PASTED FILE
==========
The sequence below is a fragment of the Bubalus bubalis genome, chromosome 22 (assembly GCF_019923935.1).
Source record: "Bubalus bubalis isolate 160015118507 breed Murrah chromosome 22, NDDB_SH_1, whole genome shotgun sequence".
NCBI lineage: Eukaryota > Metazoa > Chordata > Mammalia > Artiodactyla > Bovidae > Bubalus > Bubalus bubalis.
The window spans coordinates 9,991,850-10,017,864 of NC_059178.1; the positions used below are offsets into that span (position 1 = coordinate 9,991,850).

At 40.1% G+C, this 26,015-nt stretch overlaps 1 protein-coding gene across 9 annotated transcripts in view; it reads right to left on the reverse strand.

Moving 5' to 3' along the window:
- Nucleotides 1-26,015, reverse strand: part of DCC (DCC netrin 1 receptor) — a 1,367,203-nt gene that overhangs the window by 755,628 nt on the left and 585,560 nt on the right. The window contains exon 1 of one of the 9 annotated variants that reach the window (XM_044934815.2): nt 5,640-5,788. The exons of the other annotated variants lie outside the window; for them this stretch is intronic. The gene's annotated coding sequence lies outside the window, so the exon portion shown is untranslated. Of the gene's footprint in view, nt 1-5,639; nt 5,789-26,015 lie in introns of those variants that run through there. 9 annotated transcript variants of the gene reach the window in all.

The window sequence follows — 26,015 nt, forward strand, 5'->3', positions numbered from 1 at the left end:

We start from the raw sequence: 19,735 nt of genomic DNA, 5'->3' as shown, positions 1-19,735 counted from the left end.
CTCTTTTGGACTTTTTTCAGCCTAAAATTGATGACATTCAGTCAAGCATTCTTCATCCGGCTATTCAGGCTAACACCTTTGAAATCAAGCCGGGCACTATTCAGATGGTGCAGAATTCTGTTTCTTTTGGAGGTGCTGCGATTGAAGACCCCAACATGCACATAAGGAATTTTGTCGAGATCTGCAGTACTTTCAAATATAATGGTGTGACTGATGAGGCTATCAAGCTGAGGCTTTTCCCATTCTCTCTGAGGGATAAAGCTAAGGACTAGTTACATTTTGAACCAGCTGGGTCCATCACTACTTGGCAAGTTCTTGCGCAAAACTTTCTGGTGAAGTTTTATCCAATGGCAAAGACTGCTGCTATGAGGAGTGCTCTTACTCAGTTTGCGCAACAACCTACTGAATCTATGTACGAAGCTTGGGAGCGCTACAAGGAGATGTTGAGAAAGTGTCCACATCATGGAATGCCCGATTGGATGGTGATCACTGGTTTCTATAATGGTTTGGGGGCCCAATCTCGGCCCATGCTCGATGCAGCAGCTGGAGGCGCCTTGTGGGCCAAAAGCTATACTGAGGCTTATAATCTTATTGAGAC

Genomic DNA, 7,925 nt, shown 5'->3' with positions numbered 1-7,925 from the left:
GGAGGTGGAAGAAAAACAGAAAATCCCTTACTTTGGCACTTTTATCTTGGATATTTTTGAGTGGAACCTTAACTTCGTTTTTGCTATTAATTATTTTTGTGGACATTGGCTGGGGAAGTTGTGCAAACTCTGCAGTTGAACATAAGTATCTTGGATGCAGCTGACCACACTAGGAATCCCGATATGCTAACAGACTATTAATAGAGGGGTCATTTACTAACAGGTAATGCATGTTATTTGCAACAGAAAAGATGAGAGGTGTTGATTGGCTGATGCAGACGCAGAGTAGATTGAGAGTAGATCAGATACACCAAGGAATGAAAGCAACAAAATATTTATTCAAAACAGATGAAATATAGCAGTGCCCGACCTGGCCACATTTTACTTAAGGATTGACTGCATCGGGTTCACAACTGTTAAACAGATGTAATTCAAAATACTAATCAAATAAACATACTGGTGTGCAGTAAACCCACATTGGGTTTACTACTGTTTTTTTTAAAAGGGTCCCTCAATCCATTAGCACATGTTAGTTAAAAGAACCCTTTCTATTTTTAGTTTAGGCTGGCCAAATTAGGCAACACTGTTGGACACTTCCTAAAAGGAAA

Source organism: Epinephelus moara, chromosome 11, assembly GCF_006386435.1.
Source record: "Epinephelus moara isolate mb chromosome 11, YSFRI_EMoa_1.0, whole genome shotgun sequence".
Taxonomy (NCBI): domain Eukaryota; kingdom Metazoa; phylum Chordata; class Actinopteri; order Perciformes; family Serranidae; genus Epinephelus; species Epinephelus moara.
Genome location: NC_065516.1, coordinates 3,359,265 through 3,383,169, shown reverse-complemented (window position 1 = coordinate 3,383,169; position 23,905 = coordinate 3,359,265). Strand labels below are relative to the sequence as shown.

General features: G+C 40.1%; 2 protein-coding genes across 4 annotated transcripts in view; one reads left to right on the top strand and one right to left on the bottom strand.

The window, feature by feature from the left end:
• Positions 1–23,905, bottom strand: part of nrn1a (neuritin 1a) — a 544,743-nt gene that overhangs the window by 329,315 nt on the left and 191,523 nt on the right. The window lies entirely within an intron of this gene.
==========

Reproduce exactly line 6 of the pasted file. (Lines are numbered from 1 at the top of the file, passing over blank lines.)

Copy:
Moving 5' to 3' along the window: